Mass balance modeling of building recirculation rates and filtration efficiencies effects on secondary organic aerosols derived from ozone-initiated chemistry
building recirculation rates, filtration efficiency, indoor chemistry, mass balance modelling, risk assessment
Recirculation of conditioned air is a common practice in regions with hot and humid climate. This is due to the need to reduce sensible and latent cooling loads in buildings. However, recirculating used indoor air may influence indoor air chemical reactions and products derived from the chemistry. Example of such products is secondary organic aerosols (SOA) derived from ozone initiated indoor chemistry. This present study was conducted using mass balance model to examine the impacts of four recirculation rates on ozone (of outdoor origin) and SOA derived from the ozone initiated indoor chemistry. At steady-states, it was observed that the higher the recirculation rate, the lower the ozone and SOA concentration for all modeled scenarios. At steady-state, outdoor to indoor transport of ozone, indoor ozone and SOA concentrations were found to increase with increasing outdoor ozone levels. Increase in ventilation rate was found to increase outdoor to indoor transport of ozone and steady-state indoor ozone concentration. However, higher ventilation rate resulted in lower SOA concentration at steady-state. Increasing ozone filtration efficiency of activated carbon (AC) filter was found to be effective in reducing indoor ozone and SOA concentrations. This study is relevant to building sustainability in terms of health and comfort of building occupants.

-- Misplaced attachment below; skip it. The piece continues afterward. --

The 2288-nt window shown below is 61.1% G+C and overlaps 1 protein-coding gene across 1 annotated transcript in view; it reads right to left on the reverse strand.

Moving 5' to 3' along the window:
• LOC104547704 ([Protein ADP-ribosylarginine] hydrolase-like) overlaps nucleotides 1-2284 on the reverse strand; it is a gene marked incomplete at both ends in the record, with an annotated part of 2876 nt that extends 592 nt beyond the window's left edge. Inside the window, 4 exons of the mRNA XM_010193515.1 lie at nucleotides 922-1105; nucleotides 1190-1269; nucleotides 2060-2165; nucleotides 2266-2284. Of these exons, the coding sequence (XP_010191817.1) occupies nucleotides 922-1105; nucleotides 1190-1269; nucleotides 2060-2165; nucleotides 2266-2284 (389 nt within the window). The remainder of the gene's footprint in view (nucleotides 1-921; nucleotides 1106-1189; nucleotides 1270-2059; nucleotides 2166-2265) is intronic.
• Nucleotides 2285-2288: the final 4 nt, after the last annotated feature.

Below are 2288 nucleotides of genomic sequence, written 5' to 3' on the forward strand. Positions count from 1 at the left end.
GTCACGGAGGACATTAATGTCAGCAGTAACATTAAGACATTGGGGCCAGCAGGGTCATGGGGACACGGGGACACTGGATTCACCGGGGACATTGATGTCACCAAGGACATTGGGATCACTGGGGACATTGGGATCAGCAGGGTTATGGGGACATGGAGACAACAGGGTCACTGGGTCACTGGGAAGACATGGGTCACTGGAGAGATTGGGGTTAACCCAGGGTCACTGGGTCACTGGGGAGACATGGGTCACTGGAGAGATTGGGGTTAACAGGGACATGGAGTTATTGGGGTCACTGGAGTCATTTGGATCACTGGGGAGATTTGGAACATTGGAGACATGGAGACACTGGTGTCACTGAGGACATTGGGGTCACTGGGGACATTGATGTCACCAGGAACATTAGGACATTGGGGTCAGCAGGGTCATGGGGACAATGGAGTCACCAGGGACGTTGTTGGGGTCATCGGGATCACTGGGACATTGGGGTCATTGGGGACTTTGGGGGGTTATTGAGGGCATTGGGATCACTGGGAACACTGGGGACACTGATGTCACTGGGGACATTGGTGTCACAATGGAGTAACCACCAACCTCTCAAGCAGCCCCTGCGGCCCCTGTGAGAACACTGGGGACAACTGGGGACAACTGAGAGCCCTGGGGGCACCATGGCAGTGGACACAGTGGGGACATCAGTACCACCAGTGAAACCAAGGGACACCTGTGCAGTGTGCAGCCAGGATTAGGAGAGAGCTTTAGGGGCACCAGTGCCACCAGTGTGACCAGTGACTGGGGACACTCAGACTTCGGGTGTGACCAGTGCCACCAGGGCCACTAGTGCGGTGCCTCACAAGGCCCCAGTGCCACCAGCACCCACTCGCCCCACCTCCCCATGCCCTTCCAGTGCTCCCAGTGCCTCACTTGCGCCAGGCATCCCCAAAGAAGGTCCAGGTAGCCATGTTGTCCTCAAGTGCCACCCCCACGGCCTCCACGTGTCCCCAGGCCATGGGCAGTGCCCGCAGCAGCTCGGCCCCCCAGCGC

Tsinghua University Press
Moshood Olawale Fadeyi. Mass balance modeling of building recirculation rates and filtration efficiencies effects on secondary organic aerosols derived from ozone-initiated chemistry. Build Simul, 2014, 7(2): 165–173.